A New Democratic Era: Responses of President Nelson Mandela’s Administration
On 10 May 1994, the Government of National Unity was elected in South Africa’s first democratic elections. Nelson Mandela became president, and Dr. Nkosazana Clarice Dlamini-Zuma was appointed as Minister of Health. One month later, combatting HIV/AIDS was made one of 22 lead projects of the new government’s Reconstruction and Development Programme (RDP). Three new structures were proposed in the RDP that focused on encouraging engagement with civil society in writing government HIV/AIDS policy: (1) an HIV/AIDS and STD Advisory Group; (2) a Committee on NGO Funding; (3) a Committee of HIV/AIDS and Sexually Transmitted Disease (STD) Research.
AIDS organizations and activists celebrated the professed commitment of the new government to tackling the disease. In August, President Mandela’s government accepted ‘The National AIDS Plan for South Africa’ launched by NACOSA. The plan focused on prevention of HIV through public education campaigns, reducing transmission of HIV through appropriate care, treatment and support for the infected, and mobilizing local, provincial, national and international resources to combat HIV/AIDS.
The following year, from 6-10 March the 7th annual International Conference for People Living with HIV and AIDS was held in Cape Town. Over 476 people attended from a total of 84 countries. This was hailed as an important moment in promoting South Africa’s involvement with the international community in combatting the pandemic.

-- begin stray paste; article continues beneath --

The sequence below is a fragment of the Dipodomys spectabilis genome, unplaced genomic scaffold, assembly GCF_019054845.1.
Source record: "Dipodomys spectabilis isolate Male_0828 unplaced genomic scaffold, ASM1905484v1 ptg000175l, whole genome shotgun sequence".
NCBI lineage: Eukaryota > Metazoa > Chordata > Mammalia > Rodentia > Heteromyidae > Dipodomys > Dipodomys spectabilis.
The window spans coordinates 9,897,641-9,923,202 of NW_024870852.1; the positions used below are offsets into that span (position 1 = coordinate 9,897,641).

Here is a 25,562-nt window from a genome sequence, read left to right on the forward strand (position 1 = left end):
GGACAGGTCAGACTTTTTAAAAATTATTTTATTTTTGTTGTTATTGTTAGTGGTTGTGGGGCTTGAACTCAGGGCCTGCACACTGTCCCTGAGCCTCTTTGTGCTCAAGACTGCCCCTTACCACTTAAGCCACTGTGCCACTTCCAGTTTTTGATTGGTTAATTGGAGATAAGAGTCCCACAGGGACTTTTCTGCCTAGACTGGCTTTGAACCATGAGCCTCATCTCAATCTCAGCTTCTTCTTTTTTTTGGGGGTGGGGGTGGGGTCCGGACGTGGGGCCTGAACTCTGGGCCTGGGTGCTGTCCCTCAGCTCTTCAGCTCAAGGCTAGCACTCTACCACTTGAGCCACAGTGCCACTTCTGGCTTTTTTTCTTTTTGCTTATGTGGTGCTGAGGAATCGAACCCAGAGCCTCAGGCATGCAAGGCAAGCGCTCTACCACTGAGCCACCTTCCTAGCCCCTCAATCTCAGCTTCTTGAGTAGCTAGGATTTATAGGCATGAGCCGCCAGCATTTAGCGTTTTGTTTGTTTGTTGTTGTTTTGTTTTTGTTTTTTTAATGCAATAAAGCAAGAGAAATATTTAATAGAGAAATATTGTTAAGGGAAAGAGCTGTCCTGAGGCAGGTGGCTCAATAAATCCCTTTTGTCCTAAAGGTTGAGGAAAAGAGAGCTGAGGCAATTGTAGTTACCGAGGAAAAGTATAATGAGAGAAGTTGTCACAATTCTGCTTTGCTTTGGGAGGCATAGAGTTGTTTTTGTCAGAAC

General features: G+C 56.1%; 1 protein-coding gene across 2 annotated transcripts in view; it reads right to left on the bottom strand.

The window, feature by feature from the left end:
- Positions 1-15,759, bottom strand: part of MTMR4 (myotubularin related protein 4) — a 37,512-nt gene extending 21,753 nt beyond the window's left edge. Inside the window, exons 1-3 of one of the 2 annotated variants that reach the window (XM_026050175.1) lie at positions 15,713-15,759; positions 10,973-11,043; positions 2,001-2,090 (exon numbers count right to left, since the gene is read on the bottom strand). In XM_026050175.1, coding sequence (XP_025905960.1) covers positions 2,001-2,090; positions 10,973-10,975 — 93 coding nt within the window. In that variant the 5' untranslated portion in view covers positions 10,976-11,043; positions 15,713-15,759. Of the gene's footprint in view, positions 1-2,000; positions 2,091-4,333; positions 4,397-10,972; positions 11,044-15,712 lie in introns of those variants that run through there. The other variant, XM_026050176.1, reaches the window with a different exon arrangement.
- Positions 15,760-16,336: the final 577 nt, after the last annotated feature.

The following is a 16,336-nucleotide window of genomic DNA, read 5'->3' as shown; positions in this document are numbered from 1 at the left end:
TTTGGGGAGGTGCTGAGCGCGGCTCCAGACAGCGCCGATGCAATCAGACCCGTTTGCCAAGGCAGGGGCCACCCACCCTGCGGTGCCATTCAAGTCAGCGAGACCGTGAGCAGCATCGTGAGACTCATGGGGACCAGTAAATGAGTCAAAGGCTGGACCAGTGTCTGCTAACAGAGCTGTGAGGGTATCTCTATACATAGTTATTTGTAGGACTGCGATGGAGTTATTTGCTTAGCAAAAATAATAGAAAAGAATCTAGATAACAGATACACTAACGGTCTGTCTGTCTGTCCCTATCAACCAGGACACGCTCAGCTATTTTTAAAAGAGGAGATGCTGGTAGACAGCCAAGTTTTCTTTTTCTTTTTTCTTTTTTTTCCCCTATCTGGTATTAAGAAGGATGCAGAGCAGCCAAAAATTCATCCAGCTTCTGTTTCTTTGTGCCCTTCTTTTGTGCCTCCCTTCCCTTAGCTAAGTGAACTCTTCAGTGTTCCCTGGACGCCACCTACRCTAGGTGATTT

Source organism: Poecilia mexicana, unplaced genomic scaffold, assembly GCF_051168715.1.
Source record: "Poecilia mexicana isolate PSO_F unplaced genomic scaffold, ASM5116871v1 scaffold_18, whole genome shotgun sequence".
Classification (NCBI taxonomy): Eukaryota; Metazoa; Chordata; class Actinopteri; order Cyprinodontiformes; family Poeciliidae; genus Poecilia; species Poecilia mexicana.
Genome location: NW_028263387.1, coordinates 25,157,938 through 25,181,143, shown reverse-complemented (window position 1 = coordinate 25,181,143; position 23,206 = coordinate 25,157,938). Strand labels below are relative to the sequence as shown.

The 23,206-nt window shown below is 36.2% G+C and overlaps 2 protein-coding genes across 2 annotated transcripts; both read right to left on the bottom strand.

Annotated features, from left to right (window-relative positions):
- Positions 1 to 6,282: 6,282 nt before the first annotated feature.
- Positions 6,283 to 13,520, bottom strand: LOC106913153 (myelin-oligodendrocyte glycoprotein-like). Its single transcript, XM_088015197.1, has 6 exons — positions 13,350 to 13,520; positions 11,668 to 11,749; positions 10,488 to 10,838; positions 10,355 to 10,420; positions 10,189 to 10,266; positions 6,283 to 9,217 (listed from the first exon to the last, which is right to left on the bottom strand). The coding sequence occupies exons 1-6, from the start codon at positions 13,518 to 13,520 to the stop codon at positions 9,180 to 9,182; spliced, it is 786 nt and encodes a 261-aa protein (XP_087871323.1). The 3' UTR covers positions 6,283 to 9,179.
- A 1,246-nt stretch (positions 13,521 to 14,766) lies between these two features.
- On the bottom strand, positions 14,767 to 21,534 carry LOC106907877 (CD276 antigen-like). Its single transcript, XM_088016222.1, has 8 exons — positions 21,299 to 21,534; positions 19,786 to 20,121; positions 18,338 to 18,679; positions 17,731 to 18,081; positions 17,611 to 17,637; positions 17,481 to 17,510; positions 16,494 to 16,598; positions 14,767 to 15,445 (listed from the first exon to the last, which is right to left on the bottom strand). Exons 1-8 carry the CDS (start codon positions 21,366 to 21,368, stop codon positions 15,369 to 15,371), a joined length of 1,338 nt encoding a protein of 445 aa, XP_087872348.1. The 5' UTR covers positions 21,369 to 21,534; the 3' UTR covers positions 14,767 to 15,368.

By August, however, optimism began to turn into disillusionment. The Department of Health spent R14.27 million that had been provided by the European Union for combatting HIV/AIDS in South Africa on a play called Sarafina II. This project was designed to educate the public, particularly youth, about the disease. However, critics and HIV/AIDS activists alike denounced the play’s script as inappropriate and unclear, and prominent AIDS organizations expressed deep discontentment over being excluded from the planning and execution of the project. Consequently, government funding for the play was halted in 1996, and its ultimate failure confirmed a growing consensus among civil society actors that the response of the newly democratic South African government to the worsening pandemic was turning out to be grossly insufficient. Indeed, Nelson Mandela himself later called the poorly conceived and mismanaged Sarafina II one of the major mistakes of his administration.
In 1996, Rose Smart was appointed as director of HIV/AIDS and STD programming. However, this position was placed under the administration of the Health Department, rather than being given a more powerful seat in the President’s Office. This violated the terms put forth by the National AIDS Plan and suggested that the government continued to view the pandemic as solely a problem of public health, rather than a major social crisis that required broader government involvement.